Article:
Jan 17, 2014
    Dublin, Ireland.
    I sometimes use an app called Chordify, that takes a youtube video and works out the chord progression.
    Once I've got that I can usually work out any riffs or fills needed.
    If I get stuck there, I'll check out tabs on Ultimate Guitar.

    Now I fully accept that's not the ideal 'real musician' path, and I should be able to always work out everything by ear, but I'm lazy, and life's too short.
    It gets the job done for me.
     
  12. lbbc

    lbbc

    Sep 25, 2007
    Seaford , DE
    3 ways (depending on my mood and amount of time I have to learn it).
    1. By ear... repetition
    2. Look up chords and play within the chord structure
    3. Playing from sheet music
     
  13. JRA

    JRA my words = opinion Supporting Member

    i think you're spot on. although i read: if the tune is tricky enough (for me), and if i can even find a written bass part: i'd still break things into sections, same as your method...i think almost everyone learns new stuff that way. ;)

    FWIW: you don't have to become a great sight-reader to benefit from learning to read standard notation. just sayin'. ;)
     
    MCF likes this.
  14. EMoneySC2

    EMoneySC2 Supporting Member

    Aug 25, 2014
    Minneapolis, MN
    I'm capable of learning most songs by ear, but that is a process that demands all of your attention for quite a long time, so I'm a fan of using Guitar Pro tabs I find on the Ultimate Guitar website.

    There are benefits to be gained by learning songs by ear, but most of the time I'd rather get straight to the mechanical learning of how to play a song.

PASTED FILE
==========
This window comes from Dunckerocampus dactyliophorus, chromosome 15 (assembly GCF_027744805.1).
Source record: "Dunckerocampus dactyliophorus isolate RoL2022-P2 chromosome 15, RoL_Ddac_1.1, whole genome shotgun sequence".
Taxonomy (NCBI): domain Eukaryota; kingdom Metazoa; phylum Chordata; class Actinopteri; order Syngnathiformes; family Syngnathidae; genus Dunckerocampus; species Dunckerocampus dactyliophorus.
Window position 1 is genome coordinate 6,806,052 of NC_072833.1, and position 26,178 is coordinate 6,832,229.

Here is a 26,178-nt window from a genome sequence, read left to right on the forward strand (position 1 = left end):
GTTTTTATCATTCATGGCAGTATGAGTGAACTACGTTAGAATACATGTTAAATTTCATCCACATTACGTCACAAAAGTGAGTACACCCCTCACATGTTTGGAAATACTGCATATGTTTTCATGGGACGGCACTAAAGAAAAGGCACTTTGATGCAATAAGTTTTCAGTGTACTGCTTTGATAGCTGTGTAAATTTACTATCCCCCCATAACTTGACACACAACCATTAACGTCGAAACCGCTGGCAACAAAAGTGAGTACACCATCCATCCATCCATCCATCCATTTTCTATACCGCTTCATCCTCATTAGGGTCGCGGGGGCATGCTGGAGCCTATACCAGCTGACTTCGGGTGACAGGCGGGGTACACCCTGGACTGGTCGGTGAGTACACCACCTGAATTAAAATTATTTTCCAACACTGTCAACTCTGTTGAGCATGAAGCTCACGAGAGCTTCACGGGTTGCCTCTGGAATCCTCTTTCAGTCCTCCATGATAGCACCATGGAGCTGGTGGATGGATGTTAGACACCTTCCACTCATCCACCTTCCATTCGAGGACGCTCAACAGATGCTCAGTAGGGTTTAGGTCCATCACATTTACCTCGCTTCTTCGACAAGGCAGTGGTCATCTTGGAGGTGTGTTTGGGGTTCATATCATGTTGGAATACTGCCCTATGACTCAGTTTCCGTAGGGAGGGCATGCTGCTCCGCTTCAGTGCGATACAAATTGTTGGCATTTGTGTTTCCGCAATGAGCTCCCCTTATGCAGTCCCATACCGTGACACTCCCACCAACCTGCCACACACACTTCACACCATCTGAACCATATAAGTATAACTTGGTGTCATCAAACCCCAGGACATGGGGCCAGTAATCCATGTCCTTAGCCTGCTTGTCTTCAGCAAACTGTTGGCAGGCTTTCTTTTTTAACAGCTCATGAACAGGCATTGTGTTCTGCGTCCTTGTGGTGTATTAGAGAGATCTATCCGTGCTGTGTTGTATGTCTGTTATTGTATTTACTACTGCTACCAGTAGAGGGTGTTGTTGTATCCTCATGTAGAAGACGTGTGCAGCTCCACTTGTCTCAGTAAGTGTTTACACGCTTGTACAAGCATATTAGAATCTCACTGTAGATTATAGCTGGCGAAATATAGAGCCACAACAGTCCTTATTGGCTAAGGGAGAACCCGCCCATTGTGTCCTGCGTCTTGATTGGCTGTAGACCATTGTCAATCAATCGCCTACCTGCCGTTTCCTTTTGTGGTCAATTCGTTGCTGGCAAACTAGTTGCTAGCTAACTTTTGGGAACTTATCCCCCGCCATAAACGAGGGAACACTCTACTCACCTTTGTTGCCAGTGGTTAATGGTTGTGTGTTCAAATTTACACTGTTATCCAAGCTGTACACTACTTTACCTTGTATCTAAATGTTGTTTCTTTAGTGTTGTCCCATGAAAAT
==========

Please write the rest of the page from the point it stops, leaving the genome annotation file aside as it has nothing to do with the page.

15. Ekulati

    Ekulati

    Jan 2, 2016
    Richmond, VA
    I drop the needle on the record, copy what I hear in bite size pieces, rinse and repeat.
     
    btmpancake, EXCAV8 and 4dog like this.
  16. 4dog

    4dog

    Aug 18, 2012
    by ear almost totally....occasionally by watching youtube and using my eyes but my ear is more accurate than my eyes...og way!!!
     
    Brookmichael likes this.
  17. swrbassboss

    swrbassboss

    Sep 30, 2010
    Wilmington NC
    I learn by ear & tab. I break them into manable parts and play them until it deesnt suck. There is a really cool and FREE app called music player for musicians or MPFM. You load mp3s into it. It enables you to break songs into as many parts as you need. You can loop those parts until you get it, or your wife threatens too kill you. Can also slow down and speed up. I think i had in the neighborhood of 30 parts learning yyz. It even has an eg that works great for bumping up the bass for learning, and mixing it out for practicing. Its got a bit of a learning curve, But well worth the time
     
    Strung_Low, PaulS, Alik and 1 other person like this.
  18. swrbassboss

    swrbassboss

    Sep 30, 2010
    Wilmington NC
    That was supposed to say "eq"
     
  19. jthisdell

    jthisdell

    Jun 12, 2014
    Roanoke, VA
    Getting chord sheets with lyrics will give you a huge head start on learning new songs. If you know a tad of theory, what notes are in the scales for those chords, you can figure the rest out pretty quickly.
     
    Cernnunos likes this.
  20. Droopy_TX

    Droopy_TX

    Jul 17, 2016
    Houston
    Regardless of how you notate your charts, I would suggest that you practice transcribing music on your own for three reasons...

    Firstly, a lot of chord/tab charts on the web are just wrong: wrong keys, wrong chords, wrong passages, etc.. Secondly, the practice of transcribing by ear will improve your ability to hear and learn music on the fly in order to jam and improvise with others in real time. Lastly, the act of transcribing, and verifying your work, will help you memorize the piece.

    I am not saying you should never look-up the chart for a simple song on the web. But if you do, you should always verify the chart's accuracy; and don't just save a copy the chart. Transcribe it to your standard charting software or template, and test it as you go. I often find, by the time I'm done transcribing and verifying a song, I have it memorized.
     
    Cernnunos, Manticore, Alik and 3 others like this.